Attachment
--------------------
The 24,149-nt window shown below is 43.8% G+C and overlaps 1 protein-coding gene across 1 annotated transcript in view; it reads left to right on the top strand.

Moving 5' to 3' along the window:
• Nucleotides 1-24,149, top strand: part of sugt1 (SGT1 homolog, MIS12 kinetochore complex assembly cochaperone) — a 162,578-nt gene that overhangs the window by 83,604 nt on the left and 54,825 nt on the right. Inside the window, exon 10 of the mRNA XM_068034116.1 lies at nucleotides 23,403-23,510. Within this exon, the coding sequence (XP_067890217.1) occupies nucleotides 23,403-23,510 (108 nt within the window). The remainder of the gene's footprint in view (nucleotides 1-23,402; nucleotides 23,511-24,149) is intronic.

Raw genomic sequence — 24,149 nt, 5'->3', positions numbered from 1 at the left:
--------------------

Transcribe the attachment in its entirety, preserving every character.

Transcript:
The 24,149-nt window shown below is 43.8% G+C and overlaps 1 protein-coding gene across 1 annotated transcript in view; it reads left to right on the top strand.

Moving 5' to 3' along the window:
• Nucleotides 1-24,149, top strand: part of sugt1 (SGT1 homolog, MIS12 kinetochore complex assembly cochaperone) — a 162,578-nt gene that overhangs the window by 83,604 nt on the left and 54,825 nt on the right. Inside the window, exon 10 of the mRNA XM_068034116.1 lies at nucleotides 23,403-23,510. Within this exon, the coding sequence (XP_067890217.1) occupies nucleotides 23,403-23,510 (108 nt within the window). The remainder of the gene's footprint in view (nucleotides 1-23,402; nucleotides 23,511-24,149) is intronic.

Raw genomic sequence — 24,149 nt, 5'->3', positions numbered from 1 at the left: